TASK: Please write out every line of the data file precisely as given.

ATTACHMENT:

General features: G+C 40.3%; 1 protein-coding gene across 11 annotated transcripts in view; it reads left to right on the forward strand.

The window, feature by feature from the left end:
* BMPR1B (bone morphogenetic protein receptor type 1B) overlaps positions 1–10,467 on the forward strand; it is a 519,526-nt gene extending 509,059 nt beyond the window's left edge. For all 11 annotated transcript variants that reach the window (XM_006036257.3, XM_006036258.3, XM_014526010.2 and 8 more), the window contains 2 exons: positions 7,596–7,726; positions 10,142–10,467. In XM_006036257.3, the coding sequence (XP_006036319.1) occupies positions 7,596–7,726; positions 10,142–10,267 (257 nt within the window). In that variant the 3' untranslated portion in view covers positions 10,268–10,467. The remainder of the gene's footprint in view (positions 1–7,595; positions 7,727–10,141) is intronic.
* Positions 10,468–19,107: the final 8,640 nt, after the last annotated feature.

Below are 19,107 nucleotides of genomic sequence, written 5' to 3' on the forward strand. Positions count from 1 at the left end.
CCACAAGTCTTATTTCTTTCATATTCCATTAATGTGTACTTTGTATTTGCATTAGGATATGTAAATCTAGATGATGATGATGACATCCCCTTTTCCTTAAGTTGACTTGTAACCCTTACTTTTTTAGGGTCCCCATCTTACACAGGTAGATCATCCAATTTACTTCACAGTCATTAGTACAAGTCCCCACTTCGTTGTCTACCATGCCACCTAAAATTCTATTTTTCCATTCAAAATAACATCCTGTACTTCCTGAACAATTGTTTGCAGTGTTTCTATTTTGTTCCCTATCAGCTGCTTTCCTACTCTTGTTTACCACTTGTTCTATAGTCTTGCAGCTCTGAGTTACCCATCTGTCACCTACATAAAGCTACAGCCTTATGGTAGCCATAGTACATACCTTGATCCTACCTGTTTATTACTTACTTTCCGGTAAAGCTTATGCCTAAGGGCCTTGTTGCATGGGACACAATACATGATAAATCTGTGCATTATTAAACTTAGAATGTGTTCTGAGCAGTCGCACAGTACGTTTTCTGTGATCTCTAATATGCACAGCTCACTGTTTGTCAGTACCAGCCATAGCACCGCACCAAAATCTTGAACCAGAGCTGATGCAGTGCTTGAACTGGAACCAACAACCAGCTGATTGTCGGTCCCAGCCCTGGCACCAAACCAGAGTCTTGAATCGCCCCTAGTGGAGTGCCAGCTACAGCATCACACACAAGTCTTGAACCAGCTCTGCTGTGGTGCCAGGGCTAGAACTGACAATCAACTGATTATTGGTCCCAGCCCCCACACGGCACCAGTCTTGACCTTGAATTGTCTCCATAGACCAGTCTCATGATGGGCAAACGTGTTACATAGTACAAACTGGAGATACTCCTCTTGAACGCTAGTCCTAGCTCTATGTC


General features: G+C 40.3%; 1 protein-coding gene across 11 annotated transcripts in view; it reads left to right on the forward strand.

The window, feature by feature from the left end:
* BMPR1B (bone morphogenetic protein receptor type 1B) overlaps positions 1–10,467 on the forward strand; it is a 519,526-nt gene extending 509,059 nt beyond the window's left edge. For all 11 annotated transcript variants that reach the window (XM_006036257.3, XM_006036258.3, XM_014526010.2 and 8 more), the window contains 2 exons: positions 7,596–7,726; positions 10,142–10,467. In XM_006036257.3, the coding sequence (XP_006036319.1) occupies positions 7,596–7,726; positions 10,142–10,267 (257 nt within the window). In that variant the 3' untranslated portion in view covers positions 10,268–10,467. The remainder of the gene's footprint in view (positions 1–7,595; positions 7,727–10,141) is intronic.
* Positions 10,468–19,107: the final 8,640 nt, after the last annotated feature.

Below are 19,107 nucleotides of genomic sequence, written 5' to 3' on the forward strand. Positions count from 1 at the left end.
CCACAAGTCTTATTTCTTTCATATTCCATTAATGTGTACTTTGTATTTGCATTAGGATATGTAAATCTAGATGATGATGATGACATCCCCTTTTCCTTAAGTTGACTTGTAACCCTTACTTTTTTAGGGTCCCCATCTTACACAGGTAGATCATCCAATTTACTTCACAGTCATTAGTACAAGTCCCCACTTCGTTGTCTACCATGCCACCTAAAATTCTATTTTTCCATTCAAAATAACATCCTGTACTTCCTGAACAATTGTTTGCAGTGTTTCTATTTTGTTCCCTATCAGCTGCTTTCCTACTCTTGTTTACCACTTGTTCTATAGTCTTGCAGCTCTGAGTTACCCATCTGTCACCTACATAAAGCTACAGCCTTATGGTAGCCATAGTACATACCTTGATCCTACCTGTTTATTACTTACTTTCCGGTAAAGCTTATGCCTAAGGGCCTTGTTGCATGGGACACAATACATGATAAATCTGTGCATTATTAAACTTAGAATGTGTTCTGAGCAGTCGCACAGTACGTTTTCTGTGATCTCTAATATGCACAGCTCACTGTTTGTCAGTACCAGCCATAGCACCGCACCAAAATCTTGAACCAGAGCTGATGCAGTGCTTGAACTGGAACCAACAACCAGCTGATTGTCGGTCCCAGCCCTGGCACCAAACCAGAGTCTTGAATCGCCCCTAGTGGAGTGCCAGCTACAGCATCACACACAAGTCTTGAACCAGCTCTGCTGTGGTGCCAGGGCTAGAACTGACAATCAACTGATTATTGGTCCCAGCCCCCACACGGCACCAGTCTTGACCTTGAATTGTCTCCATAGACCAGTCTCATGATGGGCAAACGTGTTACATAGTACAAACTGGAGATACTCCTCTTGAACGCTAGTCCTAGCTCTATGTC